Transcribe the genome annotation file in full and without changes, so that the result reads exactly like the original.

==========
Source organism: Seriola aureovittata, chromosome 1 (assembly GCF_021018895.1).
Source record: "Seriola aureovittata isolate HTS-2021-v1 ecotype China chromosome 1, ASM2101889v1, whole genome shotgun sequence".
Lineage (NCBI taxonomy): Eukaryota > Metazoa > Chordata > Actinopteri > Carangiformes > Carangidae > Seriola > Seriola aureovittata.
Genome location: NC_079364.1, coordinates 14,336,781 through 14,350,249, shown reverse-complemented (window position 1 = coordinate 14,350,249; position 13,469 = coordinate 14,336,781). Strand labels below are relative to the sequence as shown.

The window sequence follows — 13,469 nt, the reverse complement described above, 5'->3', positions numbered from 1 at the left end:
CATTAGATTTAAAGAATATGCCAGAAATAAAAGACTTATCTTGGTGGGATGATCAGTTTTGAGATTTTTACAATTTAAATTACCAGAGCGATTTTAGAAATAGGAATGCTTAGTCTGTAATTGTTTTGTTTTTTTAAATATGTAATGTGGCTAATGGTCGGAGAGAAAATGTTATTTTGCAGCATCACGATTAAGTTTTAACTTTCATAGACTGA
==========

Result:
Source organism: Seriola aureovittata, chromosome 1 (assembly GCF_021018895.1).
Source record: "Seriola aureovittata isolate HTS-2021-v1 ecotype China chromosome 1, ASM2101889v1, whole genome shotgun sequence".
Lineage (NCBI taxonomy): Eukaryota > Metazoa > Chordata > Actinopteri > Carangiformes > Carangidae > Seriola > Seriola aureovittata.
Genome location: NC_079364.1, coordinates 14,336,781 through 14,350,249, shown reverse-complemented (window position 1 = coordinate 14,350,249; position 13,469 = coordinate 14,336,781). Strand labels below are relative to the sequence as shown.

The window sequence follows — 13,469 nt, the reverse complement described above, 5'->3', positions numbered from 1 at the left end:
CATTAGATTTAAAGAATATGCCAGAAATAAAAGACTTATCTTGGTGGGATGATCAGTTTTGAGATTTTTACAATTTAAATTACCAGAGCGATTTTAGAAATAGGAATGCTTAGTCTGTAATTGTTTTGTTTTTTTAAATATGTAATGTGGCTAATGGTCGGAGAGAAAATGTTATTTTGCAGCATCACGATTAAGTTTTAACTTTCATAGACTGA